2.3How will the principal promote the Reading Leadership Team as an integral part of the school literacy reform process to build a culture of reading throughout the school?
Through providing all stakeholders representation on the Reading Leadership Team, school personnel have a voice in what is addressed during Reading Leadership Team meetings and establishing the school's Fail-Safe Literacy Culture. Each school will create a Fail-Safe Literacy Plan which is a working document that will assist in ongoing school-level reform. The components of the Fail-Safe Literacy Plan focus on school-wide literacy initiatives and are embedded within the School Improvement Plan. Reading Leadership Team meetings are held after hours or as an alternative to having a faculty meeting once per month to encourage all stakeholders to participate.
3How will the principal ensure that the reading coach is not used as a reading resource teacher, a substitute, administrator, or in any other capacity that takes them away from being a full time professional development resource for teachers?
The District K-12 reading contact provides the Just Read, Florida! reading coach job description to administrators establishing the expectation that reading coaches will be utilized as a full time site-based professional developer. The District Reading Leadership Cadre monitors coach logs to ensure the guidelines for the reading coach are clearly defined and adhered to in our schools.
4.1How will the principal and reading coach collaborate to plan for professional development?
Each school has a Reading Leadership Team that reviews student data in order to establish meaningful professional
development activities for the year. As a part of the Fail-Safe Literacy Plan, professional development activities are planned and scheduled to meet the needs of each school.
4.2How will the principal provide professional development materials to support the reading coach?
Schools use different resources to ensure reading coaches have professional development materials. Title I dollars, school improvement dollars and other resources are used to support the reading coach. The district also provides professional development materials to coaches through Title II funding.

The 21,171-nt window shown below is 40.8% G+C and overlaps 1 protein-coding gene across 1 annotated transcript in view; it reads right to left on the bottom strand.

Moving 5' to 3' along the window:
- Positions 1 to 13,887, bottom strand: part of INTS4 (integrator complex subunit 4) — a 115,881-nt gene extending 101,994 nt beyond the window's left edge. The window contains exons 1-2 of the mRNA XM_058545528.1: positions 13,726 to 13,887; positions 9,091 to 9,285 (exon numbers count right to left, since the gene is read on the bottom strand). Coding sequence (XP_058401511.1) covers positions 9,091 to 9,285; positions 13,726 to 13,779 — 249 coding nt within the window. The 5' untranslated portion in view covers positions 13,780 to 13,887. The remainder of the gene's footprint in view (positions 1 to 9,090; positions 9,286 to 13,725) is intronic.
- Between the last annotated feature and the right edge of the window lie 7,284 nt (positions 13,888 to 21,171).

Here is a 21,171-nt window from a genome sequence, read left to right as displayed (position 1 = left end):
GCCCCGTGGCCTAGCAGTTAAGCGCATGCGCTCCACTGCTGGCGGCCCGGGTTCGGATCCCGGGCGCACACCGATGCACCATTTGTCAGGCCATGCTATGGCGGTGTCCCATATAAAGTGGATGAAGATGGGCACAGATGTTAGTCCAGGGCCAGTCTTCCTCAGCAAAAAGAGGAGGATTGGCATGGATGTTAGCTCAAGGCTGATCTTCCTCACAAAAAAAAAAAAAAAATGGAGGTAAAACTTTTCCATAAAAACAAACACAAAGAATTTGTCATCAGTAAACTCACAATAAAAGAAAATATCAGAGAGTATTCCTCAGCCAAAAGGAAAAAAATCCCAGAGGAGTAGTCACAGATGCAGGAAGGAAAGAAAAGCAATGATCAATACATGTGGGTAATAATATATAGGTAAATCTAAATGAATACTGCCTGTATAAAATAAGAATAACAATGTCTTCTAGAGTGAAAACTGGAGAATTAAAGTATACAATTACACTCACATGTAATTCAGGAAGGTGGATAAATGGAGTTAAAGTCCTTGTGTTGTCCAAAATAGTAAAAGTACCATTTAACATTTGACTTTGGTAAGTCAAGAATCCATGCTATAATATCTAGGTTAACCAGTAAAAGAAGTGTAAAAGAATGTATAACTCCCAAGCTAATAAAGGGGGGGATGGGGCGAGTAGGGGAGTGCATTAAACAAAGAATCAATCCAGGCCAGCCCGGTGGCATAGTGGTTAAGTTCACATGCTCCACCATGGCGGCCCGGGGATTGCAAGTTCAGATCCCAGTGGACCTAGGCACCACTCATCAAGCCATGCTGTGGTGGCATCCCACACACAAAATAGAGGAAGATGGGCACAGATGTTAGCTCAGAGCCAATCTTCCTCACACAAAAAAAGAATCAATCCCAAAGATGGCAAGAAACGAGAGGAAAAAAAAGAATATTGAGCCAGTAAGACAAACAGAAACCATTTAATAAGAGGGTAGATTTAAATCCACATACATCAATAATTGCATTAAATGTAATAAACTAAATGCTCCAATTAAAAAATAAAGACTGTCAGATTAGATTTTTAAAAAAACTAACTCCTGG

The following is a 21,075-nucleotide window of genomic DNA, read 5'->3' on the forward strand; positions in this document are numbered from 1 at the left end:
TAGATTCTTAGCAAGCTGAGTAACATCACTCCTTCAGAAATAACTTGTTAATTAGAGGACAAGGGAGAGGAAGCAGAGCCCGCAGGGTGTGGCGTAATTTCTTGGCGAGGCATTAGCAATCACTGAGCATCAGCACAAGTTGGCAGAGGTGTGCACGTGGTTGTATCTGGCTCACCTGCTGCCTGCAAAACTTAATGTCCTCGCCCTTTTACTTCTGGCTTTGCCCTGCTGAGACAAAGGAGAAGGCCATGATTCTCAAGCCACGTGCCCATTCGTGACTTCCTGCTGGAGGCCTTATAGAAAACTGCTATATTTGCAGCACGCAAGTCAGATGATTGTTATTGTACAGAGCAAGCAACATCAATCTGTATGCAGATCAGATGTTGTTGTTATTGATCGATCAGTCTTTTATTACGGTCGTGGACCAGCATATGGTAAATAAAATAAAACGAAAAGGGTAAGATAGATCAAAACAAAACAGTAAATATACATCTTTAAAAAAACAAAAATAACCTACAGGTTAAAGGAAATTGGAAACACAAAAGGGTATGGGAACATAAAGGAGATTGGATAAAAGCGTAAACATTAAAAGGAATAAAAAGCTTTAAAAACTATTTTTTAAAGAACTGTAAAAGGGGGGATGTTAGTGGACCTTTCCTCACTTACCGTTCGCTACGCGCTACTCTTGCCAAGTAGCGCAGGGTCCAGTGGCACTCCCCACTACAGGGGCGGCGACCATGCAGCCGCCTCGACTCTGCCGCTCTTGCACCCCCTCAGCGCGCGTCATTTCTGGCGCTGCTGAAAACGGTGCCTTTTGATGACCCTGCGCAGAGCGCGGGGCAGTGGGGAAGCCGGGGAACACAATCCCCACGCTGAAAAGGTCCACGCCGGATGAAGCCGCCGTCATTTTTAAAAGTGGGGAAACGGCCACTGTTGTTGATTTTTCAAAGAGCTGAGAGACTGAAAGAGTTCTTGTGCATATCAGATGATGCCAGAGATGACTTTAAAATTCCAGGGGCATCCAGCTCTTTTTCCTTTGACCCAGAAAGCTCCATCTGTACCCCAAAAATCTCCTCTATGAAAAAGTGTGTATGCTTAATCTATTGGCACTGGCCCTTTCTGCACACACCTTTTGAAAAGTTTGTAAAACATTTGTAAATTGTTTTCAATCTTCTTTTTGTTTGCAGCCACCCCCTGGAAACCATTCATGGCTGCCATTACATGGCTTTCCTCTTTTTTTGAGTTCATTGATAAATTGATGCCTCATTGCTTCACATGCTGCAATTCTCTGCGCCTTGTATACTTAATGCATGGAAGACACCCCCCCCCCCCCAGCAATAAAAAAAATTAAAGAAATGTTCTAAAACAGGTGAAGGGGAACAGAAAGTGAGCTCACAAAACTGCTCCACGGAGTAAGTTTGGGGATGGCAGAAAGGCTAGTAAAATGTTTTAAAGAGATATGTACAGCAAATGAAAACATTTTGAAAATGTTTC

5.1How will the principal ensure that the reading coach uses the online coach’s log on the PMRN?
Principals will ensure that all components of the K-12 Comprehensive Reading Plan are followed which requires that all coaches' logs are maintained and up to date.
5.2How will the principal use the information obtained from the PMRN online reading coach’s log to impact student learning?
Coach log information will be reviewed by the principal to ensure coaches are spending their time with teachers who need support through classroom modeling and coaching.
6How will the principal monitor teacher implementation of lesson plans?
Reading walk throughs are used to determine whether best practices and the desired instructional model are being implemented in Brevard's K-12 reading classrooms. Brevard Public Schools has a contractual agreement with the Brevard Federation of Teachers that lesson plans cannot be collected on a regular basis except for schools with a school grade of D or F. (For schools that have received a D or F, lesson plans are monitored monthly as a part of the principal checklist.) However, principals and assistant principals may, as a matter of monitoring classroom activities, review lesson plans whenever they conduct a walk through or visit a classroom.
7How will the principal monitor collection and utilization of assessment data, including progress monitoring data, to determine intervention and support needs of students?
As a part of the principal checklist reviewed by the area superintendents, principals are required to use data to monitor student growth to determine if additional intervention is needed to improve student achievement. The principal, along with the Reading Leadership Team, also reviews student assessment data routinely to place students appropriately, to help teachers drive classroom instruction and to assess reading instruction and student learning gains.
8.1How will assessment data be communicated to and between teachers (Examples may include: data study teams, weekly grade level meetings, and vertical team meetings)?
Principals and instructional staff will review student assessment data on an ongoing basis in order to place students appropriately, to drive instruction, and to assess reading instruction and student learning gains. Progress monitoring data, CCRP assessments, FCAT, and other appropriate data from supplemental/intervention programs is collected and shared with all stakeholders.